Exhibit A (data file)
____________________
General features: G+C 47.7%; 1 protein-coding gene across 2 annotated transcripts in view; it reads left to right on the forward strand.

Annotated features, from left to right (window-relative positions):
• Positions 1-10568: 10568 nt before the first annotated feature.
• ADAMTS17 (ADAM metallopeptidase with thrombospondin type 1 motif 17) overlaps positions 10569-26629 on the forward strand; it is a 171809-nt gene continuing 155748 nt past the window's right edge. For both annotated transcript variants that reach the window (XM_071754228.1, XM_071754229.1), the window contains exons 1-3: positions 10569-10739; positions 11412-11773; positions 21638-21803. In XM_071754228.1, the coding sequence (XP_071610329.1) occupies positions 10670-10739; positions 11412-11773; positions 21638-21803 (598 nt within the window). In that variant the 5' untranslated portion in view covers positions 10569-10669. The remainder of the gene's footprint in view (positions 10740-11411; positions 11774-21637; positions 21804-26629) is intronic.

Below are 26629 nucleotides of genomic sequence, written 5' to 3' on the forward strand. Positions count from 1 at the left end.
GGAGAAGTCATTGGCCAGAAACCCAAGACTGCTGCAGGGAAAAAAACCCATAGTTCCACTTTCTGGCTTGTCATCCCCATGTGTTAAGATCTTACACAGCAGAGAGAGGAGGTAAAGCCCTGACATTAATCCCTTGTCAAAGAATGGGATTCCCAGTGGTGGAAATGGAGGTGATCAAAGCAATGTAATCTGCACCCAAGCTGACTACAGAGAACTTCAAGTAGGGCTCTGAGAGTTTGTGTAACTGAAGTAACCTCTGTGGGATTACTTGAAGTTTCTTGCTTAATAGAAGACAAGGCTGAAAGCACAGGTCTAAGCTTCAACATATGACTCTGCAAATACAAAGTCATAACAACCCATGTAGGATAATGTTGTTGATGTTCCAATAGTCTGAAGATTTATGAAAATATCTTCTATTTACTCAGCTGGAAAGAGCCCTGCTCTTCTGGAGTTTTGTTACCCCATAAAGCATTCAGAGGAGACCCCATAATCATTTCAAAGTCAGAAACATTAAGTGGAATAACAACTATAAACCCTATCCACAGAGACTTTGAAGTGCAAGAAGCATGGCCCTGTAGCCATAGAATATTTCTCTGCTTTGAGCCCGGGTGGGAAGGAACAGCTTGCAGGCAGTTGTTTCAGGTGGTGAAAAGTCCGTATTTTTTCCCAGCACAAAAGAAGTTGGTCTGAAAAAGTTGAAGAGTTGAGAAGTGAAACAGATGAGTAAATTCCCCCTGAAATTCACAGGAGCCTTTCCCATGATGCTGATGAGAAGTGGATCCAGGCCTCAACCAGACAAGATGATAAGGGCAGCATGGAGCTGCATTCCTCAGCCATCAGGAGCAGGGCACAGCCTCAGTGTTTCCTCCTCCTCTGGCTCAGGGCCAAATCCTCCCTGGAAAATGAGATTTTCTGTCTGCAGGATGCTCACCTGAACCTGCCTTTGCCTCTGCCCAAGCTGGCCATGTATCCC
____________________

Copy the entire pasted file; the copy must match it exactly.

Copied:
General features: G+C 47.7%; 1 protein-coding gene across 2 annotated transcripts in view; it reads left to right on the forward strand.

Annotated features, from left to right (window-relative positions):
• Positions 1-10568: 10568 nt before the first annotated feature.
• ADAMTS17 (ADAM metallopeptidase with thrombospondin type 1 motif 17) overlaps positions 10569-26629 on the forward strand; it is a 171809-nt gene continuing 155748 nt past the window's right edge. For both annotated transcript variants that reach the window (XM_071754228.1, XM_071754229.1), the window contains exons 1-3: positions 10569-10739; positions 11412-11773; positions 21638-21803. In XM_071754228.1, the coding sequence (XP_071610329.1) occupies positions 10670-10739; positions 11412-11773; positions 21638-21803 (598 nt within the window). In that variant the 5' untranslated portion in view covers positions 10569-10669. The remainder of the gene's footprint in view (positions 10740-11411; positions 11774-21637; positions 21804-26629) is intronic.

Below are 26629 nucleotides of genomic sequence, written 5' to 3' on the forward strand. Positions count from 1 at the left end.
GGAGAAGTCATTGGCCAGAAACCCAAGACTGCTGCAGGGAAAAAAACCCATAGTTCCACTTTCTGGCTTGTCATCCCCATGTGTTAAGATCTTACACAGCAGAGAGAGGAGGTAAAGCCCTGACATTAATCCCTTGTCAAAGAATGGGATTCCCAGTGGTGGAAATGGAGGTGATCAAAGCAATGTAATCTGCACCCAAGCTGACTACAGAGAACTTCAAGTAGGGCTCTGAGAGTTTGTGTAACTGAAGTAACCTCTGTGGGATTACTTGAAGTTTCTTGCTTAATAGAAGACAAGGCTGAAAGCACAGGTCTAAGCTTCAACATATGACTCTGCAAATACAAAGTCATAACAACCCATGTAGGATAATGTTGTTGATGTTCCAATAGTCTGAAGATTTATGAAAATATCTTCTATTTACTCAGCTGGAAAGAGCCCTGCTCTTCTGGAGTTTTGTTACCCCATAAAGCATTCAGAGGAGACCCCATAATCATTTCAAAGTCAGAAACATTAAGTGGAATAACAACTATAAACCCTATCCACAGAGACTTTGAAGTGCAAGAAGCATGGCCCTGTAGCCATAGAATATTTCTCTGCTTTGAGCCCGGGTGGGAAGGAACAGCTTGCAGGCAGTTGTTTCAGGTGGTGAAAAGTCCGTATTTTTTCCCAGCACAAAAGAAGTTGGTCTGAAAAAGTTGAAGAGTTGAGAAGTGAAACAGATGAGTAAATTCCCCCTGAAATTCACAGGAGCCTTTCCCATGATGCTGATGAGAAGTGGATCCAGGCCTCAACCAGACAAGATGATAAGGGCAGCATGGAGCTGCATTCCTCAGCCATCAGGAGCAGGGCACAGCCTCAGTGTTTCCTCCTCCTCTGGCTCAGGGCCAAATCCTCCCTGGAAAATGAGATTTTCTGTCTGCAGGATGCTCACCTGAACCTGCCTTTGCCTCTGCCCAAGCTGGCCATGTATCCC